Drug Prescribing and Dispensing Practices in Tertiary Care Hospital of Eastern Ethiopia: Evaluation with World Health Organization Core Prescribing and Patient Care IndicatorsSisay M1*, Abdela J1, Kano Z2, Araya M2, Chemdi M2 and Fiseha A2
- *Corresponding Author:
- Sisay M
Department of Pharmacology, School of Pharmacy
College of Health and Medical Sciences, Haramaya University
E-mail: [email protected]
Received date: April 29, 2017; Accepted date: May 09, 2017; Published date: May 18, 2017
Citation: Sisay M, Abdela J, Kano Z, Araya M, Chemdi M, et al. (2017) Drug Prescribing and Dispensing Practices in Tertiary Care Hospital of Eastern Ethiopia: Evaluation with World Health Organization Core Prescribing and Patient Care Indicators. Clin Exp Pharmacol 7:238. doi: 10.4172/2161-1459.1000238
Copyright: © 2017 Sisay M, et al. This is an open-access article distributed under the terms of the Creative Commons Attribution License, which permits unrestricted use, distribution, and reproduction in any medium, provided the original author and source are credited.
Background: Rational prescribing, dispensing and patient use are the major components of rational drug use; however, the actual drug use pattern is not in line with World Health Organization (WHO) guidelines and is often irrational in many healthcare settings, particularly in developing countries. Therefore, this study aimed to highlight general prescribing and dispensing practices at Hiwot Fana Specialized University Hospital (HFSUH) outpatient settings.
Method: Across-sectional study design was employed to determine the medication prescribing and dispensing practices at HFSUH. As per the WHO guideline for prescribing encounters, about 600 prescriptions were included in the study. Systematic random sampling was applied to obtain samples from encounters prescribed and dispensed from Jan 1-June 30, 2016. Moreover, as per the minimum requirement of the WHO guideline, 100 patient encounters were also included in the study with convenient sampling method. The data were evaluated against WHO standards for core drug use indicators.
Results: From the total of 600 outpatient prescribing encounters, the prevalence of getting recorded diagnosis was almost negligible (4.67%). Only two thirds (67.60%) of prescription contain the patient name to whom the drug was prescribed. Coming to the drug related information, the prevalence of getting written dosage forms (18.5%), and the total quantity (35.34%) were found suboptimal. Duration of treatment had been documented in less than threefourth of encounters (73.00%). Regarding the WHO core prescribing indicators, the average number of drugs prescribed per encounter was found to be 1.89. The percentage of encounters that contain at least one antibiotic and injection was 304 (50.67%) and 315 (59.16%), respectively. Besides, the percentage of drugs prescribed by generic name and from an Essential Drug List (EDL) of the country was 1055 (93.04%) and 1134 (100.00%), respectively. The most commonly prescribed antibacterial agents were ceftriaxone 110 (36.20%), metronidazole 52 (17.11%), and cloxacillin 27 (8.89%). Besides, the top four prescribed injections were tramadol 214 (34.79%) ceftriaxone 110 (17.89%), furosemide 95 (15.45) and metronidazole 52 (8.46%). Looking at the patient care indicators, the percentage of drugs actually dispensed and labeled were 86% and 11%, respectively. The average dispensing time was 59.9 s and the percentage of patients knowing the entire regimen was 61.88%.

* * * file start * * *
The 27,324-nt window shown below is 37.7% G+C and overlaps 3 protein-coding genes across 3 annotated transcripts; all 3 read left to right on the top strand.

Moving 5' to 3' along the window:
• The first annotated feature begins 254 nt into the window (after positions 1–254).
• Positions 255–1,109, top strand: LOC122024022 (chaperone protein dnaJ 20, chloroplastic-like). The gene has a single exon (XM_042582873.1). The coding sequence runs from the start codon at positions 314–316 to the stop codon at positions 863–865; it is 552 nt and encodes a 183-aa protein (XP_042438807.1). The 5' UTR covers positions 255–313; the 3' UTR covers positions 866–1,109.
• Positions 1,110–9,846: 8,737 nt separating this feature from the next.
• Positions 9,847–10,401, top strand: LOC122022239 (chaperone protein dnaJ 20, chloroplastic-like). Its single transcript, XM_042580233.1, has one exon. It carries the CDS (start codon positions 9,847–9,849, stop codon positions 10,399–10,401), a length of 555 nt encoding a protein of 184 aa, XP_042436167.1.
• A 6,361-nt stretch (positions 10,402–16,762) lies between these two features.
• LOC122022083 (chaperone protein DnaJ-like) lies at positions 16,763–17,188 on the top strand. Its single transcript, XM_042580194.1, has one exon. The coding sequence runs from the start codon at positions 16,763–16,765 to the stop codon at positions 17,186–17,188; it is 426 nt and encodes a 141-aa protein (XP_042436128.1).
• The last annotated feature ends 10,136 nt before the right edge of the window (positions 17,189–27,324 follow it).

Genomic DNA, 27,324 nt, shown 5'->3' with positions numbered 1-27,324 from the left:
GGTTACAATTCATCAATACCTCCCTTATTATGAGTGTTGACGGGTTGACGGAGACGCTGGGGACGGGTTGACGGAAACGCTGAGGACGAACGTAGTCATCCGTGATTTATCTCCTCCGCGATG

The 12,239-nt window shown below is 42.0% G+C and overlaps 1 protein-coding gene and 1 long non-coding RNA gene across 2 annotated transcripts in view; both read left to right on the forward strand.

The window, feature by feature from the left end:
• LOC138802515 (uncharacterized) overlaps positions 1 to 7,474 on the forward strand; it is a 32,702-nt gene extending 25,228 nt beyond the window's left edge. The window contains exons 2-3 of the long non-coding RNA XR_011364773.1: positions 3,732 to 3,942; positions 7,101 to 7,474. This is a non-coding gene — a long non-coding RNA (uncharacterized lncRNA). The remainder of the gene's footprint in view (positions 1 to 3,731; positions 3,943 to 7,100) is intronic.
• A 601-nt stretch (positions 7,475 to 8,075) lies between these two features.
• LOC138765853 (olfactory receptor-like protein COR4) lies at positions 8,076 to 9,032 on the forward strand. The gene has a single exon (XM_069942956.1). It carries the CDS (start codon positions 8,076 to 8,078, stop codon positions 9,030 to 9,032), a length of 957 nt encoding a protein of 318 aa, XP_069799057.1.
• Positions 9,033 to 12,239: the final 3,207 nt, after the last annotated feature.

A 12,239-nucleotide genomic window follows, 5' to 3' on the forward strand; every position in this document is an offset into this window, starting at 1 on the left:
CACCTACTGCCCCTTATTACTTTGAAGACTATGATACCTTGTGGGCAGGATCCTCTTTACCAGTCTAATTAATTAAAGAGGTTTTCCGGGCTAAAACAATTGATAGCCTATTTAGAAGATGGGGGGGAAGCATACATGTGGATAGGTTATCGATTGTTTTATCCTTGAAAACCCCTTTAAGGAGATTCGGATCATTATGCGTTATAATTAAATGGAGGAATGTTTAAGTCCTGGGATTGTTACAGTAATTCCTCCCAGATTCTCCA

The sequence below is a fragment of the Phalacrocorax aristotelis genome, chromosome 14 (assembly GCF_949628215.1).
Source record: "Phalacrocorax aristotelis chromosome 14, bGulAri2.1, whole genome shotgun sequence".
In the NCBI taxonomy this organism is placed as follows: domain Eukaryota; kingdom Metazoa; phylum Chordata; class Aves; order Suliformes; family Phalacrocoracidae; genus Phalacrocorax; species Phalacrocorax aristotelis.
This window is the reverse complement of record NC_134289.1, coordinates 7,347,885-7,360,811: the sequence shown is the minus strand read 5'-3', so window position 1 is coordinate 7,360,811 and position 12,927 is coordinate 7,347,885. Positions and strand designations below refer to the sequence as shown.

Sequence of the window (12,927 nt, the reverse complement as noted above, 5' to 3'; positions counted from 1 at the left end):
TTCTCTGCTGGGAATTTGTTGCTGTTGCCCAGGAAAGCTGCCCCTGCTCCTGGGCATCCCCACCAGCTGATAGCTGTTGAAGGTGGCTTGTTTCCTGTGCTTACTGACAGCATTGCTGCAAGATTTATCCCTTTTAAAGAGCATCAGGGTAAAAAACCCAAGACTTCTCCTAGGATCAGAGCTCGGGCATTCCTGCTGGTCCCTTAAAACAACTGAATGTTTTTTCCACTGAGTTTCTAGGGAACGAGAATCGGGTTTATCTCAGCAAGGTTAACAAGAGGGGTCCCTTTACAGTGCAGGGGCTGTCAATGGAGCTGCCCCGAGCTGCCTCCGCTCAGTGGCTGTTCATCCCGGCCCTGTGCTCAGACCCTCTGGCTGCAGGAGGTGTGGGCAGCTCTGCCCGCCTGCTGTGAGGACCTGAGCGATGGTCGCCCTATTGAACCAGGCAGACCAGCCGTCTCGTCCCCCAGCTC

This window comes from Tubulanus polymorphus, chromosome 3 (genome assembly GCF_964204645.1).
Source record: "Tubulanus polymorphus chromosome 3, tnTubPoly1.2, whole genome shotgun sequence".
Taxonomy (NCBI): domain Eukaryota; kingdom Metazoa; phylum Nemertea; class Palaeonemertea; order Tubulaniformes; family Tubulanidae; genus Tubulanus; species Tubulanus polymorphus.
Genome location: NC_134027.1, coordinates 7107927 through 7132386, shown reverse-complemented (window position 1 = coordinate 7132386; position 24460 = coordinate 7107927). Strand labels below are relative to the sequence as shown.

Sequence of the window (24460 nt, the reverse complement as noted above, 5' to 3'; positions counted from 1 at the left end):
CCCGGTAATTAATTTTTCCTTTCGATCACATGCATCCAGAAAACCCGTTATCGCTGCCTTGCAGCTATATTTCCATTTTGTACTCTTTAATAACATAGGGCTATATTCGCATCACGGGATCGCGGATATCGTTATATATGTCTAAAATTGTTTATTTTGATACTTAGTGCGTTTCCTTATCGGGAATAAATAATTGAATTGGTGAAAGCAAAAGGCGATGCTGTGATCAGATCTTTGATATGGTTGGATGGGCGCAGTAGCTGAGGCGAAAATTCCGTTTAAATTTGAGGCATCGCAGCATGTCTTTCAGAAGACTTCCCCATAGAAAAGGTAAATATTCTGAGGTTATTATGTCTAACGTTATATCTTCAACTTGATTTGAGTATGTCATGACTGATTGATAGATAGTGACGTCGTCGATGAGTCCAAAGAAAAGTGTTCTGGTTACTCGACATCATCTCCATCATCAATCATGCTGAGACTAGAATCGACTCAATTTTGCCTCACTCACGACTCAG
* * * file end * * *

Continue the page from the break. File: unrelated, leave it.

Conclusion: As a tertiary care hospital, the overall completeness and rationality of prescription was found suboptimal since some of the key components were missed. The degree of polypharmacy fell within the window of WHO criteria. However, inappropriate use of antibiotics and injections was highly noticeable (significant deviation from the upper limit of the WHO standard). These are two critical but commonly misused classes of drugs given greater emphasis by WHO. Prescribing practice with generic name and from EDL is highly appreciable in this setting. However, labelling practice has been significantly poor in this setting.